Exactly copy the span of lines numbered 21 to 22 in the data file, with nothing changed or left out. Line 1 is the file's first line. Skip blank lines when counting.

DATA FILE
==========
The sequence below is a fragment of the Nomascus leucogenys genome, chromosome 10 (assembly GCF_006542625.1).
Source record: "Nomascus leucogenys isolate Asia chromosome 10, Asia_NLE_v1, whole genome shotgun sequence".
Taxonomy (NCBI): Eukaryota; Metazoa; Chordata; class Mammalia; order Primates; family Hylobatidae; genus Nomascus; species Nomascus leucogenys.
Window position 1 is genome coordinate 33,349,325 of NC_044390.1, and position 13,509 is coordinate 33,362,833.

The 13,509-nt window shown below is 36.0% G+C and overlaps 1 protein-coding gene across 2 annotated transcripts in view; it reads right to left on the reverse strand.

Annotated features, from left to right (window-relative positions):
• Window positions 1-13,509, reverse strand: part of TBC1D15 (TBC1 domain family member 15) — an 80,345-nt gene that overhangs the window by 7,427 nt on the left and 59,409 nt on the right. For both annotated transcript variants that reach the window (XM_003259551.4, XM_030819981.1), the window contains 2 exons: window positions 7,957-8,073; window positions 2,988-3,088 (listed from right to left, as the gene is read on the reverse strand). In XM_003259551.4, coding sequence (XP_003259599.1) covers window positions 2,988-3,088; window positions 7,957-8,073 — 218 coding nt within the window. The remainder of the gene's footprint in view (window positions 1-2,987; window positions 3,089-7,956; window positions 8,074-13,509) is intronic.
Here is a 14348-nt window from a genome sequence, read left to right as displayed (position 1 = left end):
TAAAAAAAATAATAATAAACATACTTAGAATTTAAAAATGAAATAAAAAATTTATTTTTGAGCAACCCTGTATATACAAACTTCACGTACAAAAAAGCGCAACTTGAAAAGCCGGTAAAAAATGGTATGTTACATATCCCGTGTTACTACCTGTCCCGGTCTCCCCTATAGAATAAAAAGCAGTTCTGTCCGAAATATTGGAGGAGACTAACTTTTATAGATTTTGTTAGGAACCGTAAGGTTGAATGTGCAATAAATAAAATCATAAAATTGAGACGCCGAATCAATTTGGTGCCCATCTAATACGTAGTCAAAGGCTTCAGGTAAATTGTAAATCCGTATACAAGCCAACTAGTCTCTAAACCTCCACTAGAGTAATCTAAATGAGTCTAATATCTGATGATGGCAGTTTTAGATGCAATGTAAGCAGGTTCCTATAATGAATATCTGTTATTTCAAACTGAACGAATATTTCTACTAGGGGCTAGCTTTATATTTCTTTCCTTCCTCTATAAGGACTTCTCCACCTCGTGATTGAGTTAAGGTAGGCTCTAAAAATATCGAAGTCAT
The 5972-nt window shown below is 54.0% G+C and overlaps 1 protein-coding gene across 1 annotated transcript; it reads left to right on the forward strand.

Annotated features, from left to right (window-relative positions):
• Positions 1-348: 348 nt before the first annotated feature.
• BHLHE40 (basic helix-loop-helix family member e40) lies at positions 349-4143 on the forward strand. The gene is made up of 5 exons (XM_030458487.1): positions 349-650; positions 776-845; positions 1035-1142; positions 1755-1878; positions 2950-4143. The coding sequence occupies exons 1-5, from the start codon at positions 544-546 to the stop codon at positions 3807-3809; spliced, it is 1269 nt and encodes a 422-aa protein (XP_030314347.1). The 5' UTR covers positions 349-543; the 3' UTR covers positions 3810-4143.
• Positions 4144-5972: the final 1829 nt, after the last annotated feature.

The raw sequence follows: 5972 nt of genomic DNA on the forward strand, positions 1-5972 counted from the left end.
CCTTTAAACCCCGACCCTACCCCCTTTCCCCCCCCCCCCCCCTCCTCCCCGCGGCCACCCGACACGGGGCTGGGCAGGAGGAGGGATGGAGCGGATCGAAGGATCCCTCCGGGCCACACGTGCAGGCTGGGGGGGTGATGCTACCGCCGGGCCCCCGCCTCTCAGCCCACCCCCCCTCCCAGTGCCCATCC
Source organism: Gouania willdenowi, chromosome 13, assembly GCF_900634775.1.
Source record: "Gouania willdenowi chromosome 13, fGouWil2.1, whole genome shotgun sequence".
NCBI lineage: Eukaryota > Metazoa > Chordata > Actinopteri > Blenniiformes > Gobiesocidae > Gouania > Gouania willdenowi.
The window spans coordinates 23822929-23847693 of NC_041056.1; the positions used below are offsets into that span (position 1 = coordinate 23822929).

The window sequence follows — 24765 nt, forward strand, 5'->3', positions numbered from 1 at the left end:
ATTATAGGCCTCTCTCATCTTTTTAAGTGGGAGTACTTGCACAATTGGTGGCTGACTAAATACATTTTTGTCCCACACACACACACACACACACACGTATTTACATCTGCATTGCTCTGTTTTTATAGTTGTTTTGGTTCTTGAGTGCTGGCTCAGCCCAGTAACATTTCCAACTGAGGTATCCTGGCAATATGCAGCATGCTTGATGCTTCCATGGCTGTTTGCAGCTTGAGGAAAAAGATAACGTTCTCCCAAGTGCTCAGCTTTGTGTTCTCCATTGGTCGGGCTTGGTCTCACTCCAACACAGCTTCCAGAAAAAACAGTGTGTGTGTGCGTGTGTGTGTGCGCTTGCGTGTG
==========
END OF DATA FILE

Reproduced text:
The window sequence follows — 24765 nt, forward strand, 5'->3', positions numbered from 1 at the left end:
ATTATAGGCCTCTCTCATCTTTTTAAGTGGGAGTACTTGCACAATTGGTGGCTGACTAAATACATTTTTGTCCCACACACACACACACACACACACGTATTTACATCTGCATTGCTCTGTTTTTATAGTTGTTTTGGTTCTTGAGTGCTGGCTCAGCCCAGTAACATTTCCAACTGAGGTATCCTGGCAATATGCAGCATGCTTGATGCTTCCATGGCTGTTTGCAGCTTGAGGAAAAAGATAACGTTCTCCCAAGTGCTCAGCTTTGTGTTCTCCATTGGTCGGGCTTGGTCTCACTCCAACACAGCTTCCAGAAAAAACAGTGTGTGTGTGCGTGTGTGTGTGCGCTTGCGTGTG